10. Cyclotron resonance effects on stochastic acceleration of light ionospheric ions

    NASA Technical Reports Server (NTRS)

    Singh, N.; Schunk, R. W.; Sojka, J. J.

    1982-01-01

    The production of energetic ions with conical pitch angle distributions along the auroral field lines is a subject of considerable current interest. There are several theoretical treatments showing the acceleration (heating) of the ions by ion cyclotron waves. The quasi-linear theory predicts no acceleration when the ions are nonresonant. In the present investigation, it is demonstrated that the cyclotron resonances are not crucial for the transverse acceleration of ions by ion cyclotron waves. It is found that transverse energization of ionospheric ions, such as He(+), He(++), O(++), and O(+), is possible by an Electrostatic Hydrogen Cyclotron (EHC) wave even in the absence of cyclotron resonance. The mechanism of acceleration is the nonresonant stochastic heating. However, when there are resonant ions both the total energy gain and the number of accelerated ions increase with increasing parallel wave number.

  11. Some effects of acceleration in man and chimpanzees. [gravitational effects

    NASA Technical Reports Server (NTRS)

    Wood, E. H.; Sass, D. J.; Ritman, E. L.; Greenleaf, J. F.; Coulam, C. M.; Nathan, D.; Nolan, E. C.

    1977-01-01

    Early physiologic experiments using dogs and humans in centrifuges are reviewed. Because of the close similarity between the shape and dimensions of the thoraces of chimpanzees and humans, the former were used to obtain roentgenograms and photokymographic recordings of multiple physiologic variables before and during exposure to +5.8 Gy to study the effects of changes in the gravitational-inertial force environment on the cardiovascular and pulmonary systems during long duration space flight. A computer-controlled sciscanning system was used to obtain a two dimensional map of the amount of radiation emanating from the dorsal and ventricle surfaces after insertion of radioactive microspheres in the right ventricle. By using four different batches of microspheres tagged with isotopes of different energies, the spatial distribution of pulmonary blood flow under four conditions was determined.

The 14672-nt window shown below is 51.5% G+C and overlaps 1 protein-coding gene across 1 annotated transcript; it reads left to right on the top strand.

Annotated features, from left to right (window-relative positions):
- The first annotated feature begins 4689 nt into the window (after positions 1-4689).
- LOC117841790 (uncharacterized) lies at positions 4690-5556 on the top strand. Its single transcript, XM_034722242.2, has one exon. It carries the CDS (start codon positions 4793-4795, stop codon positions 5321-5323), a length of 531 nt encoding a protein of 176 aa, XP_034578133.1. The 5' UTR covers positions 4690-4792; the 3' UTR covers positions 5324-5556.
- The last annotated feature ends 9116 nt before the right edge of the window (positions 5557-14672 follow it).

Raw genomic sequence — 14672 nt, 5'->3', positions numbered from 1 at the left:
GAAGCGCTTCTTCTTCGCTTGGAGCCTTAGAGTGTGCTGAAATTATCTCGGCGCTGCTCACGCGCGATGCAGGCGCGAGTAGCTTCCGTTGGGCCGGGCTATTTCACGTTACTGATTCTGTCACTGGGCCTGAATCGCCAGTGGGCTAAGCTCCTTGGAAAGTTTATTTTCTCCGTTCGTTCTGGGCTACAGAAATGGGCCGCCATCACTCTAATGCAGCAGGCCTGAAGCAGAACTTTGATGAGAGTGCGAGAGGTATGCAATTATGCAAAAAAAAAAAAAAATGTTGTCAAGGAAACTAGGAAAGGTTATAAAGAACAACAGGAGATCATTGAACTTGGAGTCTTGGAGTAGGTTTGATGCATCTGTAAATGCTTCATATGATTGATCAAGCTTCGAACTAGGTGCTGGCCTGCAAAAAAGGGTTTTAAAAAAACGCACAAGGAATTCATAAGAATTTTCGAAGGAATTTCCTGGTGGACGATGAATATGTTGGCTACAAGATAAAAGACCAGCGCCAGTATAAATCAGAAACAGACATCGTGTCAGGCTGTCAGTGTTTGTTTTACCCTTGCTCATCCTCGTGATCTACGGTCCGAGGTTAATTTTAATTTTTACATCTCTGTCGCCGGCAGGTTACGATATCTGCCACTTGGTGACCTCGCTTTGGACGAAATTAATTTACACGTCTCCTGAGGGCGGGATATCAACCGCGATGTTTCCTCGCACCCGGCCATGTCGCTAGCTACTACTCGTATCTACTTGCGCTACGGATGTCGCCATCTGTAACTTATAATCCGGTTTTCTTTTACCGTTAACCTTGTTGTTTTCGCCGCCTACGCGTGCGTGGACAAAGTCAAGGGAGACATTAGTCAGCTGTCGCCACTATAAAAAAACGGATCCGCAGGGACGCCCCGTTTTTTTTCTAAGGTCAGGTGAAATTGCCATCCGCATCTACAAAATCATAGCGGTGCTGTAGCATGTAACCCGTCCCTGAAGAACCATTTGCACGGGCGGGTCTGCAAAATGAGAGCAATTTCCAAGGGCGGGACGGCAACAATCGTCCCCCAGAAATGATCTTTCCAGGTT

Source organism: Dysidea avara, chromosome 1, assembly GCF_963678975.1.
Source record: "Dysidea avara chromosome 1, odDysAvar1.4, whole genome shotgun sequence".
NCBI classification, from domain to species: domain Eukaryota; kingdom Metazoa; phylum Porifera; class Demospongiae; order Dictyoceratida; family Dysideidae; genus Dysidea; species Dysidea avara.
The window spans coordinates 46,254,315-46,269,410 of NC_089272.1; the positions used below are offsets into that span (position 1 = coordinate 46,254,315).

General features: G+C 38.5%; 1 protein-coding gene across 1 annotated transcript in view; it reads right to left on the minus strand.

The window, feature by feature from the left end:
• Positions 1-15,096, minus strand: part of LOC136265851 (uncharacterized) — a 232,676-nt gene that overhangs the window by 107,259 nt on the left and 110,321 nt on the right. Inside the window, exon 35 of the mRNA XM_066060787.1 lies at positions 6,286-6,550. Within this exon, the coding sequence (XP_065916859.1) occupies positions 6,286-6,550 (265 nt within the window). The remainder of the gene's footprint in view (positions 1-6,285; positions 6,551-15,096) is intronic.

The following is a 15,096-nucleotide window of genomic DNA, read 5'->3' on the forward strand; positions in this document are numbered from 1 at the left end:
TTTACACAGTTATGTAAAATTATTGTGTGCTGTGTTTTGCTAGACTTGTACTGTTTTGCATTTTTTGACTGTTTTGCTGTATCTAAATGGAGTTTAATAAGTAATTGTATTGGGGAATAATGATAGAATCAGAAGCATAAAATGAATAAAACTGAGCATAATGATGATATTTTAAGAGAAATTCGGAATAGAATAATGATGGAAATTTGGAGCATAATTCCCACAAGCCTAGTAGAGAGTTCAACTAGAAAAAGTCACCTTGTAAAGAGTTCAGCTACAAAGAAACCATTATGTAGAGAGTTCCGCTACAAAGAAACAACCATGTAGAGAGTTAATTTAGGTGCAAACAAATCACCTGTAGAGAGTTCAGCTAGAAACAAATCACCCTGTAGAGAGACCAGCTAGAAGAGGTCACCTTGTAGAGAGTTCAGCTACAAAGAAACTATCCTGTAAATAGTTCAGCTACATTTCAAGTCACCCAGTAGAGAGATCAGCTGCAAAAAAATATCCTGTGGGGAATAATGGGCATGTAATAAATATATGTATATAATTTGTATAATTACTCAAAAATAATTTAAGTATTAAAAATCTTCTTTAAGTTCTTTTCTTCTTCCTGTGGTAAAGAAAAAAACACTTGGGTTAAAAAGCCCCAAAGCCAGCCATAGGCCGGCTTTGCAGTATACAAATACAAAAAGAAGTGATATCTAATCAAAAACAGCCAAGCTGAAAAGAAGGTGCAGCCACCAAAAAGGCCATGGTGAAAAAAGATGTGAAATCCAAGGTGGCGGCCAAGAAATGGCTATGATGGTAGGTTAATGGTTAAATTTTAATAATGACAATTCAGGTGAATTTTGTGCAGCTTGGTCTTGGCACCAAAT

12. Preferential acceleration and magnetic field enhancement in plasmas with e+/e- beam injection

    NASA Astrophysics Data System (ADS)

    Huynh, Cong Tuan; Ryu, Chang-Mo

    2016-03-01

    A theoretical model of current filaments predicting preferential acceleration/deceleration and magnetic field enhancement in a plasma with e+/e- beam injection is presented. When the e+/e- beams are injected into a plasma, current filaments are formed. The beam particles are accelerated or decelerated depending on the types of current filaments in which they are trapped. It is found that in the electron/ion ambient plasma, the e+ beam particles are preferentially accelerated, while the e- beam particles are preferentially decelerated. The preferential particle acceleration/deceleration is absent when the ambient plasma is the e+/e- plasma. We also find that the particle momentum decrease can explain the magnetic field increase during the development of Weibel/filamentation instability. Supporting simulation results of particle acceleration/deceleration and magnetic field enhancement are presented. Our findings can be applied to a wide range of astrophysical plasmas with the e+/e- beam injection.

  13. Accelerator Stewardship Test Facility Program - Elliptical Twin Cavity for Accelerator Applications